There’s no way, thought Nobahar Dadui.
The skater and gymnast had just gotten a message from Cirque du Soleil asking her to come to a workshop in Montreal to audition for a new show called “Crystal.”
“I just took it with a grain of salt,” she said.
Dadui, 29, was born in Iran and moved to Toronto at age 4. Even at that early age, she said, her dad already had determined she’d become an Olympic skater. “Before I was born, my dad basically knew I was going to be a figure skater. He already called it, and my mom was like, ‘You’re crazy.’ ”
“But it happened,” she said.
Dadui is now the lead role in Cirque du Soleil’s “Crystal,” playing at Spokane Veterans Memorial Arena through Sunday. It’s the first show that the world-renowned company has made specifically for the ice.
“Crystal” publicist Julie Desmarais said ice influenced nearly everything in the show, including the storyline and the performance. “But we also wanted the disciplines of skating and acrobatics to blend,” she said.
Decked out in elaborate costumes, performers skate, dance, juggle, play music and fly through the air over the course of the show’s 12 scenes.
Dadui showed up to the “Crystal” workshop in Montreal with a lengthy resume. She had done gymnastics and skating for 12 years, she said, “eight hours of training a day, six days a week.”
“It was kind of just almost surreal,” she said of the interview. She told herself, “I’ll take it every moment as it comes.”
Dadui got the lead, playing the character of Crystal. Her favorite part about the role: “I get to take audience members away for their lives for about two hours,” she said.
A total of 40 artists perform in “Crystal.” They come from 11 countries and include 15 skaters.
But it isn’t all fun and games for Dadui. Her performance requires a level of acting that she said is emotionally exhausting. She said sometimes she exits the stage and her friends will tell her, “You look so sad,” to which Dadui responds, “Crystal, my character, just went through an emotional roller coaster.”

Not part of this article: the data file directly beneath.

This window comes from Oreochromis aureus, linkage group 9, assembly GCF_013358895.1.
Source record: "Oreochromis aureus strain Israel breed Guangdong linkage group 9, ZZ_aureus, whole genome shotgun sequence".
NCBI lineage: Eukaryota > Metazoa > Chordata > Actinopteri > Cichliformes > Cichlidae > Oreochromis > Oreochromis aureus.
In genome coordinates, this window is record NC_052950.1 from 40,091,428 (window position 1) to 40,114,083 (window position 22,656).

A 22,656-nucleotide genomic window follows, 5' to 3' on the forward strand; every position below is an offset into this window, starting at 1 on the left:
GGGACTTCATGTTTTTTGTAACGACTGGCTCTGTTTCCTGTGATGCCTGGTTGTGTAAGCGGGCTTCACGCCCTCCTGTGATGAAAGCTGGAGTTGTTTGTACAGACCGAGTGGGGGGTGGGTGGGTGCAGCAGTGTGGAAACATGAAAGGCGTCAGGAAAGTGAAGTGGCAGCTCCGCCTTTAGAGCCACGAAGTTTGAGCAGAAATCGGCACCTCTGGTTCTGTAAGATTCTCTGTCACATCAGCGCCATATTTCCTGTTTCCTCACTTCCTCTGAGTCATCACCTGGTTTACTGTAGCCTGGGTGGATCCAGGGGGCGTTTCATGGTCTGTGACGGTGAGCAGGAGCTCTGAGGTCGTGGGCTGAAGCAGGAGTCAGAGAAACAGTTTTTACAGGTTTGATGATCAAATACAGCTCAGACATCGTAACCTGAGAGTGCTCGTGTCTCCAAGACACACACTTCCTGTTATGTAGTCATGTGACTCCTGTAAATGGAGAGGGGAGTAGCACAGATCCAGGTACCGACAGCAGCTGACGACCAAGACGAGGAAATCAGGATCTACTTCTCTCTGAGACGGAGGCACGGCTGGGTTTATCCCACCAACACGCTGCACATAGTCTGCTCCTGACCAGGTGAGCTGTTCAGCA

That level of method acting wears on her, she said. To cope, she turns to exercise, meditation or simply watching a movie – just to center herself “and come back to Nobahar’s reality,” she said.
But while the show, and touring, take a toll, she said she is fueled by the chance to make her audience feel something.
“If they feel something from you, that means you’ve done something,” she said.
Dadui had to learn how to scuba dive for a scene that’s projected on the elaborate cliff-like stage with ramps jutting out the sides. “The stage was designed to resemble a pinball game,” Desmarais said.
Desmarais said the show’s development was so unique that workers had to make special shoes for running and tumbling on ice safely, and they had to make special gloves that would adhere to ice. “These challenges became opportunities,” she said. Specially crafted juggling balls bounce well on the cold surface of the ice, and ramps carry air compression systems, which allow them to stick the ice to stay in place.
The life span of a Cirque du Soleil show can be up to five years, said Desmarais, but it depends on demand.
“Just follow the story,” Dadui said, “and let Crystal take you on a little journey.”
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